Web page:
- High-rep deadlifts: Powerlifters and bodybuilders often use straps to perform high-rep deadlifts that are often not possible with bare hands.
In short, professional powerlifters use lifting straps as a tool to improve absolute strength, build endurance and prevent injuries.
Are Lifting Straps Cheating?
It’s a common question that we get across all the lifting community, there is definitely a right time and place to use the lifting straps and one should never depend too much on the straps.
NO, using lifting straps can not be considered cheating, instead, it’s a smart way to exhaust and strengthen the bigger muscle groups.
Although straps are not allowed in the powerlifting competitions, they are allowed in the Strongman Competitions-“World’s Strongest Man”.
I personally love to start my deadlift with a double overhand grip and I deadlift barehand until I can’t lift barehand anymore. Then I throw-in my lifting strap to exhaust the target muscle groups without losing grip.
A lifting strap is a great accessory that allows the lifter to gain muscle strength and muscle endurance all at the same time. Just like using squat shoes to provide a better surface to squat, lifting belts allows improved core stabilization, Straps reduces stress from grip to help you pull more weight with the primary muscle groups.
Should a fitness enthusiast use lifting straps? Absolutely! Lifting straps will help you lift heavier weights for more repetition which results in greater strength development.
Should a powerlifter use lifting straps? Definitely, use those straps for a purpose. There will be plenty of other opportunities to work on grip strength but a powerlifter’s goal should be to concentrate on developing absolute strength. Lifting straps might be leaving the grip strength untrained but it is also increasing the strength of the Core, Shoulders, Lats, Traps, Glutes, Hamstrings, and Calves.
Why Pro-bodybuilders Use Lifting Straps Instead Of Gloves?
Experienced lifters usually prefer straps instead of gloves because of a number of reasons. Here is a list of reasons:
- Better isolation: Straps reduce the involvement of grip strength which allows better muscle isolation while pulling exercises.
- Better grip: Most of the lifting gloves come with extra padding which makes the barbell or dumbbell hard to grip. Lifting straps provide a more stable grip.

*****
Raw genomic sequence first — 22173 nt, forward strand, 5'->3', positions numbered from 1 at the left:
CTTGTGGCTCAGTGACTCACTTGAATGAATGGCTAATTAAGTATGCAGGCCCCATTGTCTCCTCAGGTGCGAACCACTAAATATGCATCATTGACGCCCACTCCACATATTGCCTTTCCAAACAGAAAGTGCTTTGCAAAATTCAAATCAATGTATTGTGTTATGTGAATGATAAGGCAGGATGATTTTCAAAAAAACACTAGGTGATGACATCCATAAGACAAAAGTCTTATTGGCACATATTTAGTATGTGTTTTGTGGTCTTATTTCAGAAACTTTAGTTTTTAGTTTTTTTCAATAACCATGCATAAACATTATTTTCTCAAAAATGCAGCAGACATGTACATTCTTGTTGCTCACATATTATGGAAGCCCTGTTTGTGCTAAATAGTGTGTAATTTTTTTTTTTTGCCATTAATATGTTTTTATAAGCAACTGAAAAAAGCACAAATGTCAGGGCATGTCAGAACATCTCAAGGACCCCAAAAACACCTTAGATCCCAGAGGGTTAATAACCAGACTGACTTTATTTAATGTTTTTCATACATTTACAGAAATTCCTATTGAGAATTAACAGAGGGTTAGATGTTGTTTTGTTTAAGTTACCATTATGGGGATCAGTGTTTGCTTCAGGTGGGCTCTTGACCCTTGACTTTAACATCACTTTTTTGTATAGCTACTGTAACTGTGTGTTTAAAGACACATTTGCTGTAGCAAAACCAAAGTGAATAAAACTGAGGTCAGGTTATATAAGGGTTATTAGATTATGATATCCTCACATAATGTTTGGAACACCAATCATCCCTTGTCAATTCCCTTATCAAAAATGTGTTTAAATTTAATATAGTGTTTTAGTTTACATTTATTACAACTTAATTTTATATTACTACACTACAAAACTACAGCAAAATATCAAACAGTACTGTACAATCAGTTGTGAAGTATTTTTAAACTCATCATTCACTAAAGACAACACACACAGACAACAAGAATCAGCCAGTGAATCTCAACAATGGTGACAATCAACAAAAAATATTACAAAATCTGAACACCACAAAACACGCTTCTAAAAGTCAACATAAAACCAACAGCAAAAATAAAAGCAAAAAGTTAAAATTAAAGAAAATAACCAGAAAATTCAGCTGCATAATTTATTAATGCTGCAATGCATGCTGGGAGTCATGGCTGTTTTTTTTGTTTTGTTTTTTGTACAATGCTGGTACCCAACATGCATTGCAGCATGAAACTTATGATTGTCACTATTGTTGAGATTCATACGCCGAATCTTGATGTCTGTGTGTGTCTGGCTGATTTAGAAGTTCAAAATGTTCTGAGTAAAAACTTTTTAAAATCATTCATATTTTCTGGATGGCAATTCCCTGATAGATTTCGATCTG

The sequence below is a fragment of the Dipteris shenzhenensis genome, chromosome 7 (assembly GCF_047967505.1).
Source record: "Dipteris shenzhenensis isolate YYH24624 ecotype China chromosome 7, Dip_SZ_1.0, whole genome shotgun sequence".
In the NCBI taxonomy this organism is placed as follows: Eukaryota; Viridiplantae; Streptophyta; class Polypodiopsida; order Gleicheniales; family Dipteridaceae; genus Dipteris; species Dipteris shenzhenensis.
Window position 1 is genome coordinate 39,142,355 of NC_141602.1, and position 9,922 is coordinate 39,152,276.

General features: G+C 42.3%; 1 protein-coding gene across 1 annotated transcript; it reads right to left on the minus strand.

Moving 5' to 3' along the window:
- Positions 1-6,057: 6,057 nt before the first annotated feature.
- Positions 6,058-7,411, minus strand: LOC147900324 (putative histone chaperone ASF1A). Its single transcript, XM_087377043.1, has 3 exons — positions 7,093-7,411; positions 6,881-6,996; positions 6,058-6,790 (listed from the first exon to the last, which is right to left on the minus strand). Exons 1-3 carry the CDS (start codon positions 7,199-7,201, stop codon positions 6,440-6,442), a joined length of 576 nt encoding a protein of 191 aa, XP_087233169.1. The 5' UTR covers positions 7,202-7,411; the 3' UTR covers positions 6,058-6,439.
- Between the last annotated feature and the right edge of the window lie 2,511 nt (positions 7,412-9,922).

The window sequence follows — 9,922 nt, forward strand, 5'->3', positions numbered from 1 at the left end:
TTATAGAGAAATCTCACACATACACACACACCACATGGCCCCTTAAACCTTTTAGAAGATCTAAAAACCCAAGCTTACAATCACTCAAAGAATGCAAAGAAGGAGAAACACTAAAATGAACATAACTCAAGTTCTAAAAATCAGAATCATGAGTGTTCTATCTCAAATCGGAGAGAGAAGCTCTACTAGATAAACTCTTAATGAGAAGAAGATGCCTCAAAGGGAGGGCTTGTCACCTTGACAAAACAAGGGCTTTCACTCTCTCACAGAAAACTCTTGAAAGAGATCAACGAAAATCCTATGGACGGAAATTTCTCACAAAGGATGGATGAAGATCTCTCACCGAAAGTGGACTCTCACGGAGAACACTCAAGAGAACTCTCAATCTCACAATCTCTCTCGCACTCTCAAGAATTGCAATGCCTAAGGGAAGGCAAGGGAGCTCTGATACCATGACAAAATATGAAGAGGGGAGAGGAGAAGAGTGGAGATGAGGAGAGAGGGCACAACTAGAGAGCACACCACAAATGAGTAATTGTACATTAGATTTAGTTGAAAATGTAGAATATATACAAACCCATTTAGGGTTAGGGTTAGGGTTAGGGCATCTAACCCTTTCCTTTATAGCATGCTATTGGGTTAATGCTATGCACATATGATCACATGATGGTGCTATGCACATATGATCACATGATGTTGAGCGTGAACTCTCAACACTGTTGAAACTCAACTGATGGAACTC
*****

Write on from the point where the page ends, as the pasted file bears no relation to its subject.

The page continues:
- Pull heavier weights: Lifting straps allow better ability to pull more weights in comparison to gloves. Gloves are usually employed to avoid calluses but they are not the best solution for lifting heavyweights.
Are Lifting Straps Bad For Grip Strength?
It’s true that excess dependence on lifting straps might leave the grip untrained, that’s why you should be using them strategically.
Are you someone who likes to train with lifting straps for every workout then you should be paying more emphasis on training for grip strength more often! We covered a separate article to strengthen your grip.
Experienced lifters use straps for the heavier lifts where they want to push through the limits but train barehand while other workouts.
I ask my clients to start the deadlift with a double overhand grip until they can’t lift barehand anymore. After reaching a certain level of grip fatigue, lifting straps are introduced to exhaust the target muscle groups without letting the exhausted grip come in the way of better gains.
How To Use The Lifting Straps
About 12 years ago, I remember the first time when the gym instructor introduced me to the lifting straps, and I was really excited to use them for the first time.
I was asked to take some time to follow the proper approach of using those lifting straps properly, I was asked to practice the whole process of wrapping the strap on the barbell, again and again, multiple times until I got it 100% right.
Remember, a lifting strap might look like a simple piece of accessory but it requires a lot of practice to perfectly use it. There is a right way to prepare straps for the wrists and to wrap them around the bar.
Refer to the video below to learn the proper way to use straps.
Are lifting straps necessary
If you haven’t used the straps and don’t feel the need of using lifting straps then you don’t need to.
Training barehand can be as good as lifting with a strap or gloves.
But if you are looking to improve your Deadlift PR and never tried the lifting straps then you should definitely give it a try. In the beginning, it might feel a little awkward to lift with straps but they will surely allow you to move more weight.
Remember, if you are not using lifting straps while deadlifts, you are probably not lifting as much as you could be.
When To Use Lifting Straps
Straps are basically used for pull movements. The purpose of lifting straps should be to secure a stronger grip by preventing the bar from slipping.
We do not encourage beginner levels lifters to use the lifting straps!
So when to use lifting straps? Lifting straps should be used for training sessions that involve heavy lifts and high repetitions.
Follow the general thumb rule, we recommend barehand deadlifts while lifting below 300lbs. Once the trainee starts to cross the mark of 300 lbs then they are allowed to include straps for the deadlift.
Straps shall be used while going heavy with Deadlifts, Rack-pulls, Lat-pulldown, Barbell rowings, Shrugs, and Farmers walks.
Importance of training barehand?
Barehand training not only helps you strengthen the hands but also strengthens the wrists and forearms that plays an important role in overall functional ability.
When To Start Using Lifting Straps?
As we stated earlier, we do not recommend lifting straps to every lifter. You should be using straps according to your strength levels and expertise.
- Beginning Lifters: Beginners should not be using straps for the initial 3-6 months of training. You should not be using straps until you have developed some basic grip strength first.
- Intermediate Lifters: You should be using straps only for the heavy deadlifts and high-rep pulls.
- Advanced lifters: Advanced lifters know the trick of muscle isolation and are well aware of using straps strategically. Advance lifters also perform high volume training which makes the straps a crucial training partner.